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Farmington, Farmington Hills

House of Worship tour shows diverse spiritual side of community

October 14, 2013

» click to enlarge «
Mark Springer, of Farmington, and Laura Perlowski, of Livonia, leave the Universalist Unitarian Church during the Houses of Worship Tour Oct. 13.
Eshaan Kota, 5, of Novi and his mother, Hema Kota, stand in line for food during a Sept. 28 Hare Krishna Temple fundraising event in Farmington Hills. The new temple is slated to be the first of its kind in the area.

FARMINGTON/FARMINGTON HILLS — More than 20 community members learned in several hours some diverse aspects of worship that could take others years to discover.

Many people found the messages of Taoism, Islam, Mormonism and Unitarian Universalism are the same.

“I think, really, sometimes people make (religion) so difficult,” Tanji Grant, co-chair of the Multicultural/Multiracial Community Council of Farmington/ Farmington Hills, said during a four-stop tour Oct. 13.

“It is really simple: You love one another, you treat each other right, and be in harmony with everyone. I think that is the mission in life. And it was great to hear the churches and temples. Everything I heard was all about love.”

The Multicultural/Multiracial Community Council sponsored the House of Worship tour for community members to learn about the religions in the community, Grant said.

“The main goal for us, which is also part of MCMR’s mission statement, is to embrace each other’s differences and celebrate our commonalities,” she said. “That was everyone else’s statement on the stops that were made.”

The tour first stopped at the Universalist Unitarian Church at 25301 Halsted Road. There, the participants learned the religion’s focus on the worth and dignity of every person; justice, equity and compassion in human relations; and acceptance of one another and encouragement to spiritual growth.

Barb Eglinton, chairperson of the Lifelong Learning Community at the Farmington Hills church, said the church is about all of that and more.

“We’re about openness and tolerance,” she said. “People search for truth and meaning in the world’s many religions, and I hope that people can appreciate that and know that we are here if that is something they are looking for.”

The next stop was at the Zhong Shu Temple, Michigan’s only Tao Temple, located at 23845 Middlebelt Road.

The focus of most religious Taoism is to attain immortality either via eternal life, longevity of life or attainment of superhuman physical abilities.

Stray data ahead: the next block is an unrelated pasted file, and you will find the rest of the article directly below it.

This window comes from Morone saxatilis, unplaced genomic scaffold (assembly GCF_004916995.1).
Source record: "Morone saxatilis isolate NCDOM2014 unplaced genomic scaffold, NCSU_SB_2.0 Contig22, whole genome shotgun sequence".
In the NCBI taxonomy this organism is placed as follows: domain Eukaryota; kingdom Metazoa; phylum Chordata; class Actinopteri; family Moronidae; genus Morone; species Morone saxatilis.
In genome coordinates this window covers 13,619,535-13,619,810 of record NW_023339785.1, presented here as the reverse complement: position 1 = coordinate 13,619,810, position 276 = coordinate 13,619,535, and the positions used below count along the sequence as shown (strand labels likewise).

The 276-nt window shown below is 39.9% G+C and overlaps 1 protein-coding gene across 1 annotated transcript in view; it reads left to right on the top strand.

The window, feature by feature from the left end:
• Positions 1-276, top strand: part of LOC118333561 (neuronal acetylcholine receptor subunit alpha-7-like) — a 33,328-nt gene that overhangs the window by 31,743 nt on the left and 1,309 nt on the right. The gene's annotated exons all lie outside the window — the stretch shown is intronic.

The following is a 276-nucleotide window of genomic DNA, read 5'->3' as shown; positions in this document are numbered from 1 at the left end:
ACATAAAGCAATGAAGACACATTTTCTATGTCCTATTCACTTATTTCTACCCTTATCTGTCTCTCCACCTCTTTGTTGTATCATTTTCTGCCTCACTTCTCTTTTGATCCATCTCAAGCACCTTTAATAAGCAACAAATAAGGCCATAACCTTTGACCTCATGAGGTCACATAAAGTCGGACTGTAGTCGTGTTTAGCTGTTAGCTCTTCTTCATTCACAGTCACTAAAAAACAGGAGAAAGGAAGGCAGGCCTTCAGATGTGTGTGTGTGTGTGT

Other Taoism aspects include humbleness and compassion.

“We do not discriminate anyone; we hope for the world to have great unity,” Temple Official Lee Kuanjen said after the stop.

Attendee Bonnie Haun said that she was on the tour to learn more about other religions within her community.

“I didn’t realize how diverse the religions were in the area,” she said. “I see the similarities between them. They are all about love and harmony and understanding of everyone. That seems to be the main theme — and to find peace within yourself.”

She added that she also hopes to get a better understanding of others who believe differently. 

Other tour stops included a visit to the Church of Jesus Christ of Latter Day Saints, a Mormon Church located at 33900 W. 13 Mile Road. The tour concluded with a stop at the Tawheed Islamic Center, 29707 W. 10 Mile Road.

Each stop lasted 30 minutes.

Jessica Beamer, council member of the Multicultural/Multiracial Community Council, said the tour started three years ago as part of Heritage Week, which was designed to educate people about all that diversity includes and means.

“This year, we did not end up having the entire Heritage Week but decided because it was already in the works to have this alone,” she said of the tour. “It is very popular when we did it a few years ago.”

She said the churches were selected for their representation of the many options of religions in the area.

Brian Golden, president of the Farmington Historical Society and leader of the second Houses of Worship Tour, said in a press release that Farmington and Farmington Hills has grown into a diverse, welcoming community with no fewer than 80 languages spoken in its public schools.

“We live in a tossed-salad community,” he said. “We pride ourselves on celebrating not only our similarities but also our differences. This tour gives us a chance to learn about those faiths that are not necessarily our own.”

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